International Women’s Day is a global day acknowledging the social, economic, cultural and political achievements of women.
In 1908, on the last Sunday of February, socialist women in the United States initiated the first Women’s Day march through the streets of New York City to demand shorter hours, better pay, and the right to vote.
The United Nations began celebrating International Women’s Day (IWD) on 8 March during International Women’s Year 1975. The theme for this year’s International Women’s Day is “Be Bold for Change” to create a more gender-inclusive world.
The lives of women have improved in a number of areas over the last two decades—but the pace has been slow and uneven across regions as well as within and among countries.
Women in Education :
Mary McLeod Bethune
Best known as an educator and early civil rights activist, Mary McLeod Bethune was born as the fifteenth of seventeen children to parents who were former slaves. Known as the “First Lady of the Struggle,” she devoted her career to improving the lives of African Americans through education and political and economic empowerment, first through the school she found, Bethune-Cookman College, later as president of the National Council of Negro Women, and then as a top black administrator in the Roosevelt administration. She led the charge to change the segregationist policies of local hospitals and concert halls, and she acted as a mentor to countless African American women in Washington.
Rose Schneiderman was an American socialist and feminist, and one of the most prominent women labour union leaders. As a member of the New York Women’s Trade Union League (WTUL), she drew attention to unsafe workplace conditions, following the Triangle Shirtwaist Factory fire of 1911, and helped to pass the New York state referendum of 1917 that gave women the right to vote. Rose rephrased a poem into the words for which she is best known—“The worker must have bread, but she must have roses, too”— a reflection of her belief that the goal of the labor movement was to ensure that workers could do more than just meet their basic needs.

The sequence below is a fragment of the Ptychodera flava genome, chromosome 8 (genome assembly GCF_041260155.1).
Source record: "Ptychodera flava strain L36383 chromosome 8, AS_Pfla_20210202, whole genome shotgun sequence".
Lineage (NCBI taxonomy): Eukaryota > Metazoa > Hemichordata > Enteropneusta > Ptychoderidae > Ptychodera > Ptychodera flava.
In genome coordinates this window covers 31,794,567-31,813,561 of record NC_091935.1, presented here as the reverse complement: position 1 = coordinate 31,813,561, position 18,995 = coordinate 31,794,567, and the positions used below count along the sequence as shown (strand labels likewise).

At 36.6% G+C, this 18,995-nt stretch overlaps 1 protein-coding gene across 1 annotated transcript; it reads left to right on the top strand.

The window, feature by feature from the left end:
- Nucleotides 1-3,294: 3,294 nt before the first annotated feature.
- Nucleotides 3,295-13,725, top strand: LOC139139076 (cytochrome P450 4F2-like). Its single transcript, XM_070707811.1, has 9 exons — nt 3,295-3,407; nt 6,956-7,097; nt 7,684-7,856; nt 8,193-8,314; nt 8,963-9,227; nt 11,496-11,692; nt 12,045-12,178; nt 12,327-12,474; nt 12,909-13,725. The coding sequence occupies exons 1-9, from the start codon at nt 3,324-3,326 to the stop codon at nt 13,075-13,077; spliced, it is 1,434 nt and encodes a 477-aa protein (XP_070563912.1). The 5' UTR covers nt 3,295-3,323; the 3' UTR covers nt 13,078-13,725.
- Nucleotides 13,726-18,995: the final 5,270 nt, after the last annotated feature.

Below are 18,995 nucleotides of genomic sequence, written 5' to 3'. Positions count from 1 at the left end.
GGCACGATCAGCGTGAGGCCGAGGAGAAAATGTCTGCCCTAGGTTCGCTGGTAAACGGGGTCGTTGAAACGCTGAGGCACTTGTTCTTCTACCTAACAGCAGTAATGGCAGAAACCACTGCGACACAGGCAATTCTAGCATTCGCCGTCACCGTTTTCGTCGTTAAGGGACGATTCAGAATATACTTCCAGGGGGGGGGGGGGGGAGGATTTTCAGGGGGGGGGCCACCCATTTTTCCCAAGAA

Savitribai Jyotirao Phule
Savitribai Jyotirao Phule, born on 3 January 1831, was a social reformer and poet. She played an important role in fighting for women’s rights in India during British rule and is described as “one of the first-generation modern Indian feminists”. Phule along with her husband founded the first women’s school at Bhide Wada in Pune in 1848. Initially, nine girls enrolled themselves as students but later the numbers increased. Savitribai Phule continued with teaching the girls despite all oppositions from the society. In spite of the entire ordeals, she continued teaching. Eventually, In 1852 Jyotiba and Savitribai were felicitated by the government for their commendable efforts in the field of education.
Classroom Activities :
- To introduce the issue of gender inequality
- To explore pupils’ personal experiences
- To consider the difference between how people think about boys and girls
- To explore ideas of stereotype and prejudice
- Ask the students to design a Congratulations card for the birth of either a boy or a girl, then ask the class to look at the cards and consider why they used the pictures / colours etc for a boy or a girl.
For example why do we think of blue as a boys colour and pink as a girls colour, why are there images (such as flowers, bows or butterflies) that are more ‘suitable’ for a girl and images (such as cars, trains or dirty dungarees) that are more ‘suitable’ for a boy?
- Are there differences between men and women as well? For example are there jobs (e.g. truck driver or nurse) which the pupils think are usually associated with or easier to do by men or women. Are there activities (e.g. shopping or DIY) that they think are more suitable to men or women?
- Why do they think there is a difference, and are these reasons really justified or what they are used to thinking?